Claude Z. Westfall outside of the old Viezie Salmon Club. Photo by Caroline Lester for the New England News Collaborative

Claude Z. Westfall outside of the old Veazie Salmon Club. Photo by Caroline Lester for the New England News Collaborative

A drawing of the Atlantic Salmon. Image from NYS DEC/Flickr

A drawing of the Atlantic Salmon. Image from NYS DEC/Flickr

Atlantic salmon used to live all over New England. But now the population of wild Atlantic salmon has essentially disappeared, except in Maine. And that once-robust fishery has been labeled as endangered.

Reporter Caroline Lester spoke to Claude Z. Westfall, who has witnessed the decline firsthand and remembers the species’ “Presidential” history.

Exhibit Explores “Art and the New England Farm”

Curator Amy Kurtz-Lansing shows John Dankosky the "Art and the New England Farm" Exhibit at the Florence Griswold Museum. Photo by Carlos Mejia for Connecticut Public Radio

Curator Amy Kurtz-Lansing shows John Dankosky the “Art and the New England Farm” Exhibit at the Florence Griswold Museum. Photo by Carlos Mejia for Connecticut Public Radio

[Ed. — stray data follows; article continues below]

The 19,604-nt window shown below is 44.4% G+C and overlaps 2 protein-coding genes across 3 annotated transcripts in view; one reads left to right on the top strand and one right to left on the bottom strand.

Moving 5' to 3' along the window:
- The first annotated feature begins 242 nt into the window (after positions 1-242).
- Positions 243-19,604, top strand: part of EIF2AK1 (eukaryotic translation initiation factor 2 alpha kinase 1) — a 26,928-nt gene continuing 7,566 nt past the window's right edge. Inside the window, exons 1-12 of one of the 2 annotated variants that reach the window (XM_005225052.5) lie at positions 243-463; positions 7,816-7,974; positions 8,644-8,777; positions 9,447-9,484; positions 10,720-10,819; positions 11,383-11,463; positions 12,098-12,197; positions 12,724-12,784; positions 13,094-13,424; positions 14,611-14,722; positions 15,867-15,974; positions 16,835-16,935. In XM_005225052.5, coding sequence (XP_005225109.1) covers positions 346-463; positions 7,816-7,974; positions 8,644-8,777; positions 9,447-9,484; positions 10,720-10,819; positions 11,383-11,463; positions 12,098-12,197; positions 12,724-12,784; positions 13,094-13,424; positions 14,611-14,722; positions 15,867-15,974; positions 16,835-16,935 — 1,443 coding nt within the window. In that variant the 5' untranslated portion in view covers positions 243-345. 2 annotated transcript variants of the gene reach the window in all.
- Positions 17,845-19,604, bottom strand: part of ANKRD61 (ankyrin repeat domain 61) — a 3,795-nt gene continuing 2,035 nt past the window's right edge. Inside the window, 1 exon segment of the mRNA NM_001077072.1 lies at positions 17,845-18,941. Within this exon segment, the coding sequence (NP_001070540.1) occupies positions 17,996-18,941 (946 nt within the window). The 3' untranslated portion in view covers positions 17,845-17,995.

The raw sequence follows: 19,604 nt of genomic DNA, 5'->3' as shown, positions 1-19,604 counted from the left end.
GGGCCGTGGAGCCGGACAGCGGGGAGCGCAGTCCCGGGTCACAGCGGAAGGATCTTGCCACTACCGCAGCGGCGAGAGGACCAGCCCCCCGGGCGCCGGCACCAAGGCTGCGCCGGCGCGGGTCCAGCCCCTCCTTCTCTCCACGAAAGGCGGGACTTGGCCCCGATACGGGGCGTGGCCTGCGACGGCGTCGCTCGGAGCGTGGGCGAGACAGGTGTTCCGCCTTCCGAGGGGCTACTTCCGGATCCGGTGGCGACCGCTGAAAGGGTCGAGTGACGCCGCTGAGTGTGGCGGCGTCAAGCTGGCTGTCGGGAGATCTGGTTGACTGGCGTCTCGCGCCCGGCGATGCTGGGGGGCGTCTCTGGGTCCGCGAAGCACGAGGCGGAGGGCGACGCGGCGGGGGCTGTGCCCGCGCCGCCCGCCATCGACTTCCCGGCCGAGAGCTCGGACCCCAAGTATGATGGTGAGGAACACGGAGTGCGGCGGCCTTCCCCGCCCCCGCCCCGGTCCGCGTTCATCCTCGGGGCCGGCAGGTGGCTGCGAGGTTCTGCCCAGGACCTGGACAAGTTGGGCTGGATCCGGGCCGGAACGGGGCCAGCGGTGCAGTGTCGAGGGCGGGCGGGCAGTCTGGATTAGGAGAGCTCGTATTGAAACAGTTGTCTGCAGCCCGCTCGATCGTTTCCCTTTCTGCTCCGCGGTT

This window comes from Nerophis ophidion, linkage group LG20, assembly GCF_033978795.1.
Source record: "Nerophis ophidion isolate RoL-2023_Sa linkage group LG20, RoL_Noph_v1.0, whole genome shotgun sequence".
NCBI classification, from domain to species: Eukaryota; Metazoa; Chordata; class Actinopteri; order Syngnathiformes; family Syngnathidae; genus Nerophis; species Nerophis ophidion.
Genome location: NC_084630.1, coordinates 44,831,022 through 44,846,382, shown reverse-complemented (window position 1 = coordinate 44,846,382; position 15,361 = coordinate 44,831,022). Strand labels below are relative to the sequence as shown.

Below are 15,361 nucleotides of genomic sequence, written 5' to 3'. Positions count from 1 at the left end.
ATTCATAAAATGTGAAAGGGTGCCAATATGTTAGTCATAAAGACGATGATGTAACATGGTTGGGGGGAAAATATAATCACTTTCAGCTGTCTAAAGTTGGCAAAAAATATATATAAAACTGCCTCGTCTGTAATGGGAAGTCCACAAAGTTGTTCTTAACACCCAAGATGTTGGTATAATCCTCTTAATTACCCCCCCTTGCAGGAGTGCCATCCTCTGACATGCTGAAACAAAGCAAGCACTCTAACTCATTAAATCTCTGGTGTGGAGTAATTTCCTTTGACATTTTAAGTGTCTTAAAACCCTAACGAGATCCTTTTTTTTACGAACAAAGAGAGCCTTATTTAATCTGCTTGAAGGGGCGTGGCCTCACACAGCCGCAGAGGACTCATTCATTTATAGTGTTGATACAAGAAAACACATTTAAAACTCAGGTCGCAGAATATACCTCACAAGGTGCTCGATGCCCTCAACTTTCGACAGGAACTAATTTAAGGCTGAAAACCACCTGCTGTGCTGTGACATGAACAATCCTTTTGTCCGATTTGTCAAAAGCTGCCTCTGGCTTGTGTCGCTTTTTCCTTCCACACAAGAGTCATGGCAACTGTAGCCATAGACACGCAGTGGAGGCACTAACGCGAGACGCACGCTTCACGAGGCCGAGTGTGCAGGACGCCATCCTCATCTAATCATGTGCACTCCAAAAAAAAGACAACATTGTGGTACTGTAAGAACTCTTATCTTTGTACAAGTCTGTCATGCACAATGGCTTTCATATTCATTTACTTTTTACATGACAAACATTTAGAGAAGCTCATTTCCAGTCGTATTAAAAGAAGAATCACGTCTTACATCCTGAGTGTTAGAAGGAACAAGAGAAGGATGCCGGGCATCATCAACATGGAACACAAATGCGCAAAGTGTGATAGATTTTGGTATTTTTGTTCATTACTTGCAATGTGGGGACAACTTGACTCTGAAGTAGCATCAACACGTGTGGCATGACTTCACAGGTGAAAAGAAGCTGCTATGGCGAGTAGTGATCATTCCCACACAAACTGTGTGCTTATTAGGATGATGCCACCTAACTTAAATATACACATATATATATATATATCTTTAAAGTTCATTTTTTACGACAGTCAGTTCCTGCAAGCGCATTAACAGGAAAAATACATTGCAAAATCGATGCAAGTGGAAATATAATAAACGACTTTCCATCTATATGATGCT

At the Florence Griswold Museum in Lyme, Connecticut, art and farming intersect in interesting ways: the land itself used to be a farm, right up against coastal wetlands. It’s a landscape that inspired artists from around the region to move back to the land, and paint what they saw. The exhibition “Art and the New England Farm,” on view until September 16, 2018, explores our region’s, and the museum’s, agricultural history through paintings, photos, and sculptures, and it takes us right up to the present. We got a tour of the from the curator, Amy Kurtz-Lansing.

 

Photo at the top of the page: a wall of photos in the Florence Griswold Museum’s “Art and the New England Farm” exhibit by local artist, Judy Friday, depicts life on a modern-day dairy farm. Photo by Carlos Mejia for Connecticut Public Radio

About NEXT

NEXT is produced at Connecticut Public Radio
Host: John Dankosky
Produced with help this week from Lily Tyson and Ali Oshinskie
Digital Producer: Carlos Mejia
Executive Producer: Catie Talarski

Contributors to this episode: Karen Brown, Rebecca Sheir, Caroline Lester, Carlos Mejia
Music: Todd Merrell, “New England” by Goodnight Blue Moon